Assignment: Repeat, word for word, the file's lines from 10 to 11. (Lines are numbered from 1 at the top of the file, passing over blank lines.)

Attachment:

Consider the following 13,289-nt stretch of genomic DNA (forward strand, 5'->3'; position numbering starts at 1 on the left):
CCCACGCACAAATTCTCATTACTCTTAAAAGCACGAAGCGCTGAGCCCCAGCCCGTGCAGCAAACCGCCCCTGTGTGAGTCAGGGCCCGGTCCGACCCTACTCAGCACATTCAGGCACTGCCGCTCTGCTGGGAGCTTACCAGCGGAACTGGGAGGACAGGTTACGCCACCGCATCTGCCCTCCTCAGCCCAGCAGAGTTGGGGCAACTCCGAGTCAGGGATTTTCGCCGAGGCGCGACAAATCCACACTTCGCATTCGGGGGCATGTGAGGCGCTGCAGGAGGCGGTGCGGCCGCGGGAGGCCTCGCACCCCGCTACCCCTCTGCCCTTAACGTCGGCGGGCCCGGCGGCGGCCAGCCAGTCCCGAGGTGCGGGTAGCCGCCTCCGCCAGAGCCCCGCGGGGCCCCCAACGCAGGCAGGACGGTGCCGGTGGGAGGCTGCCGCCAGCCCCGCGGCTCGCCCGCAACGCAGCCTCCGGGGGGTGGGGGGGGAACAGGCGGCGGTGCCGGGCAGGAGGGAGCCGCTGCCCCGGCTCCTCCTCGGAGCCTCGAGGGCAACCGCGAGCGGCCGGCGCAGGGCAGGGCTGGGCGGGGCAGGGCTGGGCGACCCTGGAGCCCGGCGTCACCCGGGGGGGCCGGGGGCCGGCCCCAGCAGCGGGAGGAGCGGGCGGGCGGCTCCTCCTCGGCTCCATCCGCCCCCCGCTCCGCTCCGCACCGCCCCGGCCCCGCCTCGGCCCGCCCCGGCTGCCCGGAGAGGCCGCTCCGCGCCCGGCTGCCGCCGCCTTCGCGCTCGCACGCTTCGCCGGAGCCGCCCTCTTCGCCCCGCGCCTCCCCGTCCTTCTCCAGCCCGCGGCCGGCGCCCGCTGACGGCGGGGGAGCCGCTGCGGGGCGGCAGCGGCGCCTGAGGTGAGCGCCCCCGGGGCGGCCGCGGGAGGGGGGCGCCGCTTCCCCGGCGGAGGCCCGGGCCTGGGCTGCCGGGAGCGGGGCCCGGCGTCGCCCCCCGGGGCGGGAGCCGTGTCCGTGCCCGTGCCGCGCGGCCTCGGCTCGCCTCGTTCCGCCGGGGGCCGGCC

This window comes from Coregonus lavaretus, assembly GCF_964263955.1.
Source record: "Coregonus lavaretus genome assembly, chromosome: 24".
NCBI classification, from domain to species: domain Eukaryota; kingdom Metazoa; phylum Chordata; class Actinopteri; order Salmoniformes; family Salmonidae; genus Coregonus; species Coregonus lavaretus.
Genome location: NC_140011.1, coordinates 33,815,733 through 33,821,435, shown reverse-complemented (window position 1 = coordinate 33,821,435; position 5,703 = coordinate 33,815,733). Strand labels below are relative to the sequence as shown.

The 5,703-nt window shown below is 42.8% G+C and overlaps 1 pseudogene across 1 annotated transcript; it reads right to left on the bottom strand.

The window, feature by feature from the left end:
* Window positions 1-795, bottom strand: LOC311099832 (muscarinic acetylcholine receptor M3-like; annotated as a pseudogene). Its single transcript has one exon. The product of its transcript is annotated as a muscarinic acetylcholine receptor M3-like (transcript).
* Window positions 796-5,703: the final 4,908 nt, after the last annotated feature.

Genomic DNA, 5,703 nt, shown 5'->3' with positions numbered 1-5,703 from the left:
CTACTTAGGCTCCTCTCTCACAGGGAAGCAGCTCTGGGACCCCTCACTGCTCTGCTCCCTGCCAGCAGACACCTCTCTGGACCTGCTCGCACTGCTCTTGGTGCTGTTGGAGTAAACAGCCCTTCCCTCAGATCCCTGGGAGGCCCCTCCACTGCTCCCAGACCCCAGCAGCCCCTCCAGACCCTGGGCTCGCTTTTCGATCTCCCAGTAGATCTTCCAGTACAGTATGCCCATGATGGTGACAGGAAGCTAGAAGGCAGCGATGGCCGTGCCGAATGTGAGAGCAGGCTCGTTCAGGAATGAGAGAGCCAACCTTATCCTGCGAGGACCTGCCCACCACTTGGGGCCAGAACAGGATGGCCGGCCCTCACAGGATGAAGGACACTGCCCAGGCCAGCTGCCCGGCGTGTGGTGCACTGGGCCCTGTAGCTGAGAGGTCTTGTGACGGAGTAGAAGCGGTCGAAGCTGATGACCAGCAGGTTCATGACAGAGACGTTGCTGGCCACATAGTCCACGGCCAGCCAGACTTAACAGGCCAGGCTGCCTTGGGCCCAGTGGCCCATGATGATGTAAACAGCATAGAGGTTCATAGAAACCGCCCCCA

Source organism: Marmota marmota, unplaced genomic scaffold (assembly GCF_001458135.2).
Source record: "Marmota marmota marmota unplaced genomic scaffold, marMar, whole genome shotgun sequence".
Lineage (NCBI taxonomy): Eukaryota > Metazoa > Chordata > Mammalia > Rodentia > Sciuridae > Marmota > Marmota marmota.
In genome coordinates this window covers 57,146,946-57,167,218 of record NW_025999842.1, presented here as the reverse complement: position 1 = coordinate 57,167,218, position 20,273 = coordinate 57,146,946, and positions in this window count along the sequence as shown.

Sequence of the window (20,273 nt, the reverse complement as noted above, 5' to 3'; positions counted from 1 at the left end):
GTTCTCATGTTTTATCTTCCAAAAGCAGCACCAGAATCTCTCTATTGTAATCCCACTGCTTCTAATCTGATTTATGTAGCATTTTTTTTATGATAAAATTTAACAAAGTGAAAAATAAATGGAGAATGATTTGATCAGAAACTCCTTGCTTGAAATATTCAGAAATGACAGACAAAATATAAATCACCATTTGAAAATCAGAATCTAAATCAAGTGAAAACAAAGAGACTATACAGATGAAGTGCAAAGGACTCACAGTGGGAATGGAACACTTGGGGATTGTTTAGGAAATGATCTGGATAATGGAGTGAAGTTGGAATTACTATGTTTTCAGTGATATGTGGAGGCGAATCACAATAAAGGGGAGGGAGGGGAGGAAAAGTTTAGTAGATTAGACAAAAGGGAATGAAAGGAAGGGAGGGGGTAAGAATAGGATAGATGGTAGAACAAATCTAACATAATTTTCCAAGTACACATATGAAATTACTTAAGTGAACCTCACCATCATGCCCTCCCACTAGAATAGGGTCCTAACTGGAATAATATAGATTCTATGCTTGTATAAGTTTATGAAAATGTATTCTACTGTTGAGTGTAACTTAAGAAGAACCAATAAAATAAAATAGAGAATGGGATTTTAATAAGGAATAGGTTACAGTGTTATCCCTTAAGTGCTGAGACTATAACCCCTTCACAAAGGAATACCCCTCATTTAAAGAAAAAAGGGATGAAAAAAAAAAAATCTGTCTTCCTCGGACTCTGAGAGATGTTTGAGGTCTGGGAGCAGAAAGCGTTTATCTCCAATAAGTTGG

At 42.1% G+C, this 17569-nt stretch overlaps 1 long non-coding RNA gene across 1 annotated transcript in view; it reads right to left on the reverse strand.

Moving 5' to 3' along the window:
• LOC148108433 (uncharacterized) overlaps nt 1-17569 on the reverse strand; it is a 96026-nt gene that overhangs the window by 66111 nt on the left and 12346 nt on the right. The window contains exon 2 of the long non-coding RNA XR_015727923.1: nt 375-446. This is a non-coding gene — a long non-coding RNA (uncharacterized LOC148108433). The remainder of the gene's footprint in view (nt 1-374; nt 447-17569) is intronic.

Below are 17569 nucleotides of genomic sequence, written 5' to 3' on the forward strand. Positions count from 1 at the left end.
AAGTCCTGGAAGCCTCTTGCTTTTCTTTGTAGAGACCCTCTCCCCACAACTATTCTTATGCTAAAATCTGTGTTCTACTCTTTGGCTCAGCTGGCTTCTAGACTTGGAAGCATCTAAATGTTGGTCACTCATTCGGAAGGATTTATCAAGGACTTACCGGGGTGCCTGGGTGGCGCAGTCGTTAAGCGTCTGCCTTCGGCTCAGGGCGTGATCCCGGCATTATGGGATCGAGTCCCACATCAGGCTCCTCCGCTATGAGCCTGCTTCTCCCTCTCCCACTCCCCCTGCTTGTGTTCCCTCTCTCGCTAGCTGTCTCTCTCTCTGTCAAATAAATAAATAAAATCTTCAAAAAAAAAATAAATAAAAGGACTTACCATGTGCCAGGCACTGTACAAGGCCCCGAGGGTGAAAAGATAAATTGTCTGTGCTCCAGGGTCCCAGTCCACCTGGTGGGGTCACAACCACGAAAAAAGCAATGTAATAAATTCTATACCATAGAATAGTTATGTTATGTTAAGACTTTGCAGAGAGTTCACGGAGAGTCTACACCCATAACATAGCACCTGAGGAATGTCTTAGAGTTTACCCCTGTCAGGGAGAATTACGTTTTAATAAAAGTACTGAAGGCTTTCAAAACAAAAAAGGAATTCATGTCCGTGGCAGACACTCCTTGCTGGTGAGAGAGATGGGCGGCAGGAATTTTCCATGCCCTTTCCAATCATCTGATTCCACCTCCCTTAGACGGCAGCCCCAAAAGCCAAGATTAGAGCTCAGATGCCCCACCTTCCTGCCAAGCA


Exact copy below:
* Window positions 796-5,703: the final 4,908 nt, after the last annotated feature.

Genomic DNA, 5,703 nt, shown 5'->3' with positions numbered 1-5,703 from the left: